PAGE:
And Of Course: RIAA Mouthpieces Defend $1.92 Million Judgment

from the time-to-pull-back-the-attack-dogs dept

It's been interesting to see the aftermath of the Jammie Thomas $1.92 million ruling, as it appears that even the RIAA is recognizing that such an insanely large award gives them something of a black-eye and has the possibility of creating a bit of a backlash. However, apparently they forgot to send out that message to all of their usual attack dogs. In an AP article discussing the ruling and the $1.92 million number with a variety of different people, the RIAA tried to distance itself from the number, specifically stating, "That was not our number, that was what 12 regular folks rendered." Uh, yeah, except that the RIAA has long used the statutory numbers in their arguments about the "risks" of file sharing.

Tom Sydnor, from the Progress & Freedom Foundation (PFF), a loud and proud supporter of stronger copyright at every turn (and who is well funded by the RIAA labels), apparently missed the memo on playing down the number. He told the reporter that it was a perfectly reasonable number.
"Legally acquiring a license to give copies of a song to potentially millions of Kazaa users might well have cost $80,000 per song,"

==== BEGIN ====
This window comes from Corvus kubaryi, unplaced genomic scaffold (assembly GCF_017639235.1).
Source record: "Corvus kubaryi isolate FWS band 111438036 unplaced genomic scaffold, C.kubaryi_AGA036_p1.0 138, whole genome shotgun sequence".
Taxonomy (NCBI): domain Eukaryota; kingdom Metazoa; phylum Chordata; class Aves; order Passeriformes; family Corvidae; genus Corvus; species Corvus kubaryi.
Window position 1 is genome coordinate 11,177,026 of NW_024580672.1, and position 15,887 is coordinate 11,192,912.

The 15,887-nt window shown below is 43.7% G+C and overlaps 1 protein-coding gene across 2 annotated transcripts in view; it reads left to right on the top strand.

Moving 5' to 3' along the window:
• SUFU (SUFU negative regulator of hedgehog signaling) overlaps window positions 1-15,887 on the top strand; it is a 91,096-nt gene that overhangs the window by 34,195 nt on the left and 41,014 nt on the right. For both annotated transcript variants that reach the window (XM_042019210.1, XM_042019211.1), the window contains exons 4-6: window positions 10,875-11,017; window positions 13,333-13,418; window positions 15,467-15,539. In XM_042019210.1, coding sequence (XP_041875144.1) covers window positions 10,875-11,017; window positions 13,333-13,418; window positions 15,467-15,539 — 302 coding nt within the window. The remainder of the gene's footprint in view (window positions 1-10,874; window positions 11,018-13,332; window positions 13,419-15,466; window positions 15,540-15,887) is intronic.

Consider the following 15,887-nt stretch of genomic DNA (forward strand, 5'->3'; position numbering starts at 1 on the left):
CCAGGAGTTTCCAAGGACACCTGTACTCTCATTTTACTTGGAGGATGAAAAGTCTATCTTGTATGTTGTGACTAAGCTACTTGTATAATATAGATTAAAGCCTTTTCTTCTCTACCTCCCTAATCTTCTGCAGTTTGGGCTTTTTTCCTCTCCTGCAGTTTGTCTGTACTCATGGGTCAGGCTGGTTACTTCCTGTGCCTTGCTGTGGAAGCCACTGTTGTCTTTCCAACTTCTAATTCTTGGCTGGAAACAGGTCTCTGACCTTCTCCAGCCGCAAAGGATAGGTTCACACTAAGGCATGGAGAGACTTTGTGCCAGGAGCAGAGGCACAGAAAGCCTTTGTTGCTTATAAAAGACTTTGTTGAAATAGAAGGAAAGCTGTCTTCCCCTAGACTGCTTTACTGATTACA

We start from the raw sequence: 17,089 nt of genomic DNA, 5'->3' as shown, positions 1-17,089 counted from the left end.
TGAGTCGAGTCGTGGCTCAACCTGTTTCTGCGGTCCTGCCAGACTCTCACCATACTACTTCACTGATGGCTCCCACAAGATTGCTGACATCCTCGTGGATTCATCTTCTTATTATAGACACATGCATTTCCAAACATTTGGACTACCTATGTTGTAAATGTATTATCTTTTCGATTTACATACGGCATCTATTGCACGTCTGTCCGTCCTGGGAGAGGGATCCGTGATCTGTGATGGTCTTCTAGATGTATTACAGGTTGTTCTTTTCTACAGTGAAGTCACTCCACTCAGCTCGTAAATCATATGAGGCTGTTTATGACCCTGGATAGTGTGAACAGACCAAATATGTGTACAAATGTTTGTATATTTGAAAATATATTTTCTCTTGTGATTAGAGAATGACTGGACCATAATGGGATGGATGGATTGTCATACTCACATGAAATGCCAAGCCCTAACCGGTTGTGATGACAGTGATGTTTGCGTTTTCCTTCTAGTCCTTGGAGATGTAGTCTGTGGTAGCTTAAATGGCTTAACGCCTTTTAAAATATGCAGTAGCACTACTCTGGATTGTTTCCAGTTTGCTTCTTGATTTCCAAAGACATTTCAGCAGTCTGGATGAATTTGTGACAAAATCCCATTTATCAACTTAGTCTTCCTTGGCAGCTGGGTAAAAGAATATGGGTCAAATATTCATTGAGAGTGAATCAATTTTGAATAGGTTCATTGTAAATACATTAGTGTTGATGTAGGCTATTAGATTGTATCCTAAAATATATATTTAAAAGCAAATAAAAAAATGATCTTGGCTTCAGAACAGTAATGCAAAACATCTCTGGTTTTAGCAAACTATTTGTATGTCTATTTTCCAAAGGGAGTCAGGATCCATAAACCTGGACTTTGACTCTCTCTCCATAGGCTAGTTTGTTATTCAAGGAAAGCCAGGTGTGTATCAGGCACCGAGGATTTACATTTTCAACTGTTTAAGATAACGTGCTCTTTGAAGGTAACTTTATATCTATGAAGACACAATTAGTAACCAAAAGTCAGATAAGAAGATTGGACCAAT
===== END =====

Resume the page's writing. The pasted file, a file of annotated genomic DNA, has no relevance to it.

Except... that's not even close to accurate. The record labels presented no proof that she gave the song to millions of users, and seem to totally ignore the fact that these songs were available from tons of other sources (either legally or illegally) for prices between nothing and $1. To claim that the record labels would literally consider an option to license a single user putting a song into a shared folder at $80,000 is simply ridiculous.

But, of course, it shows the mentality of those paid for by the RIAA. These are the same people who accuse Larry Lessig of being a communist by taking a few statements totally out of context, and then accuse universities of supporting terrorism by not violating students' privacy and handing over their details to the RIAA.

So, if the RIAA is really serious about playing down the size of the jury award, it might want to rein in Sydnor before he says much more. If you're looking for someone to get out a message by appearing as a caricature of the evil record labels, I don't think you could find any organization better than PFF. But, that's probably not what the RIAA needs right now, unless it really wants to give the folks on the fence even more reason to leap over to the side who recognizes just how much the labels have twisted, stretched and abused copyright law over the years, totally at odds with its constitutional prescription of promoting the progress of science. Defending a $1.92 million award to the record labels for 24 songs in a shared folder, with no evidence that a single one was actually shared, is not promoting the progress. It's promoting massive greed and regulatory capture at the expense of society.

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  1. icon
    Azrael (profile), 19 Jun 2009 @ 10:48pm

    Re:

    If you don't really know, every "baddy" group is in cahoots, with hot lines between them so they can each take their turn kicking at things. It's called the communion of interests: the labels want money for nothing, their supporting groups want their money and both will do anything to get it.

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